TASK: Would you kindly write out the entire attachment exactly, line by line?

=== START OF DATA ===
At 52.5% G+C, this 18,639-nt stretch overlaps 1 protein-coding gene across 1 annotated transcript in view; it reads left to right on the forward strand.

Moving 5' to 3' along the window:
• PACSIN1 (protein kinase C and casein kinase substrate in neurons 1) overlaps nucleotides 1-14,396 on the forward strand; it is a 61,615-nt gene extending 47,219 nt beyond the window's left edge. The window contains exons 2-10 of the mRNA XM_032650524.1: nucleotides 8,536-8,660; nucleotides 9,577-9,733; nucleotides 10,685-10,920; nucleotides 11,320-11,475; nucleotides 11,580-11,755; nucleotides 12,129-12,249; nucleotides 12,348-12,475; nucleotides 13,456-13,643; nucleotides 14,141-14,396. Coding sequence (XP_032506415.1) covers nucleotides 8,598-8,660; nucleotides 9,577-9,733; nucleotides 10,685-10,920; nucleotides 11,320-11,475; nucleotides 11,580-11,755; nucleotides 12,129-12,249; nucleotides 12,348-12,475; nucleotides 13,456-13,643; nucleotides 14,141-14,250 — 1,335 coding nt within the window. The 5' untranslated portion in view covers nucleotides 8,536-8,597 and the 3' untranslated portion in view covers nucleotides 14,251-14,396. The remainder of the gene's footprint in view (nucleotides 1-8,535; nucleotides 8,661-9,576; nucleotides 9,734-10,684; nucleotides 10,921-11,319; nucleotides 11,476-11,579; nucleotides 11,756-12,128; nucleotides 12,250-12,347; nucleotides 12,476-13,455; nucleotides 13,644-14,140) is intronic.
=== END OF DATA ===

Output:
At 52.5% G+C, this 18,639-nt stretch overlaps 1 protein-coding gene across 1 annotated transcript in view; it reads left to right on the forward strand.

Moving 5' to 3' along the window:
• PACSIN1 (protein kinase C and casein kinase substrate in neurons 1) overlaps nucleotides 1-14,396 on the forward strand; it is a 61,615-nt gene extending 47,219 nt beyond the window's left edge. The window contains exons 2-10 of the mRNA XM_032650524.1: nucleotides 8,536-8,660; nucleotides 9,577-9,733; nucleotides 10,685-10,920; nucleotides 11,320-11,475; nucleotides 11,580-11,755; nucleotides 12,129-12,249; nucleotides 12,348-12,475; nucleotides 13,456-13,643; nucleotides 14,141-14,396. Coding sequence (XP_032506415.1) covers nucleotides 8,598-8,660; nucleotides 9,577-9,733; nucleotides 10,685-10,920; nucleotides 11,320-11,475; nucleotides 11,580-11,755; nucleotides 12,129-12,249; nucleotides 12,348-12,475; nucleotides 13,456-13,643; nucleotides 14,141-14,250 — 1,335 coding nt within the window. The 5' untranslated portion in view covers nucleotides 8,536-8,597 and the 3' untranslated portion in view covers nucleotides 14,251-14,396. The remainder of the gene's footprint in view (nucleotides 1-8,535; nucleotides 8,661-9,576; nucleotides 9,734-10,684; nucleotides 10,921-11,319; nucleotides 11,476-11,579; nucleotides 11,756-12,128; nucleotides 12,250-12,347; nucleotides 12,476-13,455; nucleotides 13,644-14,140) is intronic.